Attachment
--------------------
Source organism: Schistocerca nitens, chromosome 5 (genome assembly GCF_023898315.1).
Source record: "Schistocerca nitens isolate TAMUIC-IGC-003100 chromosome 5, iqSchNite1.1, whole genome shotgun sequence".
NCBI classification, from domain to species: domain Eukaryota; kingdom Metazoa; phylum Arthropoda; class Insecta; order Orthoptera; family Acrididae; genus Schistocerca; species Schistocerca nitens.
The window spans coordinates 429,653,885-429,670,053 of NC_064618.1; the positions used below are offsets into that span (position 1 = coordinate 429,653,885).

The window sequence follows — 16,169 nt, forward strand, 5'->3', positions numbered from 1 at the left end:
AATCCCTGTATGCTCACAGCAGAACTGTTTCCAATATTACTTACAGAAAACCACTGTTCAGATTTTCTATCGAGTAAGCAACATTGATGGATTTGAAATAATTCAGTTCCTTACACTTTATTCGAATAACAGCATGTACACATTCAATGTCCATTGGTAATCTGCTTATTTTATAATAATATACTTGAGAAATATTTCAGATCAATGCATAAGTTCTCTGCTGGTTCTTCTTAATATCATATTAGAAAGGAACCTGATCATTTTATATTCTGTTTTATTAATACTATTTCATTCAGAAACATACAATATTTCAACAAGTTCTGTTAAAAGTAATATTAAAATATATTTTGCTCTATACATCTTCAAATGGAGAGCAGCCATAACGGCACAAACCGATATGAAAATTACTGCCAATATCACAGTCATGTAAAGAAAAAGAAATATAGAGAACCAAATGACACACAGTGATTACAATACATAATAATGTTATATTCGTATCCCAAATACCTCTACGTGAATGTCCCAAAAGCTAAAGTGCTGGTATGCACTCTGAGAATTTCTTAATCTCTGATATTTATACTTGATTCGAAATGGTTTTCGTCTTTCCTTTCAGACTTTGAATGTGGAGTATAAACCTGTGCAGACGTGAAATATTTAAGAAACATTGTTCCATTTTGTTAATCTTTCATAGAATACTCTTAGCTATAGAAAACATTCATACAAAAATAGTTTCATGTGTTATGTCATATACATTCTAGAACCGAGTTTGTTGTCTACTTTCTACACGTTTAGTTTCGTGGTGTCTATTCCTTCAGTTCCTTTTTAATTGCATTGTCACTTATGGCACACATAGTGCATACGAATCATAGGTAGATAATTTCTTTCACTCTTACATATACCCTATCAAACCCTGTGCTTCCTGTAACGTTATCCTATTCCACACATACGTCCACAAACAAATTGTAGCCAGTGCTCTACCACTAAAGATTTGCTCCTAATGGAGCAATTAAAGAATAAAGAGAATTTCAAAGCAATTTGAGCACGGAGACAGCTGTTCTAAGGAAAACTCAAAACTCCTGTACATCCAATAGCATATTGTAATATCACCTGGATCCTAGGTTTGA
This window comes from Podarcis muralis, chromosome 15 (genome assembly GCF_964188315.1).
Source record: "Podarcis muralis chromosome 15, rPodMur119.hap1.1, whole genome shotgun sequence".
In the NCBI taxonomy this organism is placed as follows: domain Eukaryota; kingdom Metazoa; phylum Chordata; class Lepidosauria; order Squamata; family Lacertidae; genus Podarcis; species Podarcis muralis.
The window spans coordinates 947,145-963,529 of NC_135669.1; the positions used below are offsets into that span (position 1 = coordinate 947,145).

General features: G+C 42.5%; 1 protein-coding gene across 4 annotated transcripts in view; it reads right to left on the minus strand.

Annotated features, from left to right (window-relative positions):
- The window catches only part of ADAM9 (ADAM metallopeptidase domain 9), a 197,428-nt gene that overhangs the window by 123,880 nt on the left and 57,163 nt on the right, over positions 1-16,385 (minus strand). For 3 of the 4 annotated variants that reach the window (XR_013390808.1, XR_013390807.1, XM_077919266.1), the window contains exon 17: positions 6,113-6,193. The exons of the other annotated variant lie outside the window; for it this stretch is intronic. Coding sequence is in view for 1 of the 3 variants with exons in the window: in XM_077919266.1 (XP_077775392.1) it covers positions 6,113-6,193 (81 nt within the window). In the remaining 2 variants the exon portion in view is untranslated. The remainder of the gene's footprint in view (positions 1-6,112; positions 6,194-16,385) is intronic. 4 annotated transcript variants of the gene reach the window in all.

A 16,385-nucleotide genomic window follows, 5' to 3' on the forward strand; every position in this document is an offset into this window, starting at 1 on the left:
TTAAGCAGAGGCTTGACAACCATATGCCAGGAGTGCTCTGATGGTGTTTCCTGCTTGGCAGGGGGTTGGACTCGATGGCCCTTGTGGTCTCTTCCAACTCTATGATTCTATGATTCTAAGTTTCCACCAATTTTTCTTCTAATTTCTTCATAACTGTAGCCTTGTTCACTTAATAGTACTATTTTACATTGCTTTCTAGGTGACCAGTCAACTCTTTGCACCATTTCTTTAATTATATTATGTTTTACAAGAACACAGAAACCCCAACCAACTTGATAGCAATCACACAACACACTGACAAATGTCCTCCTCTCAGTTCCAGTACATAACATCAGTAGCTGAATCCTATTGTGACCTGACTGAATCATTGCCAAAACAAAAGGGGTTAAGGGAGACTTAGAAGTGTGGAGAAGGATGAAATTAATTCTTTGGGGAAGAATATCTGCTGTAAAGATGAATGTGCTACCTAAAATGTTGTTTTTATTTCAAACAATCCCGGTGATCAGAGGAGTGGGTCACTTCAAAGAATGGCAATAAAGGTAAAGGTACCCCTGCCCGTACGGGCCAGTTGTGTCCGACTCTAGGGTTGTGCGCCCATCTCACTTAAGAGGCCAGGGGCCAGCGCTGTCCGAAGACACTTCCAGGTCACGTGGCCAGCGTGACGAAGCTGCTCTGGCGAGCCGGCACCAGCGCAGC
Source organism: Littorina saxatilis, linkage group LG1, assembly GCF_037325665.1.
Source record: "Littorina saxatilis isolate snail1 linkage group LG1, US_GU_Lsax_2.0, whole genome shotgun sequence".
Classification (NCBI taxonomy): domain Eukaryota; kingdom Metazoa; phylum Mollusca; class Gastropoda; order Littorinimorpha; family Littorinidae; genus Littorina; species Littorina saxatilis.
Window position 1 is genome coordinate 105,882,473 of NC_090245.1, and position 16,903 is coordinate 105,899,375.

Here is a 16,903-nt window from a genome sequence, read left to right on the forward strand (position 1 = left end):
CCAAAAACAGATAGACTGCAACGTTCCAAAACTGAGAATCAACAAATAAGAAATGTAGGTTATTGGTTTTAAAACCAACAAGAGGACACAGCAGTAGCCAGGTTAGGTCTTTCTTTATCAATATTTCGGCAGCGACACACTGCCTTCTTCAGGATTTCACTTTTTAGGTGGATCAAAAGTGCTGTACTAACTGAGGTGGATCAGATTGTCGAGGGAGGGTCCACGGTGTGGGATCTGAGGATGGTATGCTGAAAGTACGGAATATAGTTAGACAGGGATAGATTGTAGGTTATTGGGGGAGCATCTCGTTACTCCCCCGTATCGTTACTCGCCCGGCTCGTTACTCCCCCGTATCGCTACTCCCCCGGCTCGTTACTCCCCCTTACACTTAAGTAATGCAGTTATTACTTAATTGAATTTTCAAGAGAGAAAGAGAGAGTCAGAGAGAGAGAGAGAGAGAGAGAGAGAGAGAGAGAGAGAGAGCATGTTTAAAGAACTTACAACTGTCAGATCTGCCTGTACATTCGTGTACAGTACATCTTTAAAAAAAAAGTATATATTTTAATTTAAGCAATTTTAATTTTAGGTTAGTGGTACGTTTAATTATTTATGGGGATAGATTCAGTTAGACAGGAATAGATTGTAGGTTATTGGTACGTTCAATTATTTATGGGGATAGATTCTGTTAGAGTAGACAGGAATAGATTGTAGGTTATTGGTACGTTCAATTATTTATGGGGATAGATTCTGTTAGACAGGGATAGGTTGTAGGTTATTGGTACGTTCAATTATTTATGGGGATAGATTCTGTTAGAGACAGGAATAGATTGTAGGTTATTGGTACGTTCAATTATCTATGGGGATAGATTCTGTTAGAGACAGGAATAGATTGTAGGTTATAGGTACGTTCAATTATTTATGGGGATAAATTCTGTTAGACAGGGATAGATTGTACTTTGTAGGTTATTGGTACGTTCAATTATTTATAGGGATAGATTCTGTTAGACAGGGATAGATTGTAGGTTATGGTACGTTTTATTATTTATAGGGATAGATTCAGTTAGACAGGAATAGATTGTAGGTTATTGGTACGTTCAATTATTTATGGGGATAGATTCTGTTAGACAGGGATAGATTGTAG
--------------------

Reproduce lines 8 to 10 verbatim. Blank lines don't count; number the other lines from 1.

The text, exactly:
Source record: "Podarcis muralis chromosome 15, rPodMur119.hap1.1, whole genome shotgun sequence".
In the NCBI taxonomy this organism is placed as follows: domain Eukaryota; kingdom Metazoa; phylum Chordata; class Lepidosauria; order Squamata; family Lacertidae; genus Podarcis; species Podarcis muralis.
The window spans coordinates 947,145-963,529 of NC_135669.1; the positions used below are offsets into that span (position 1 = coordinate 947,145).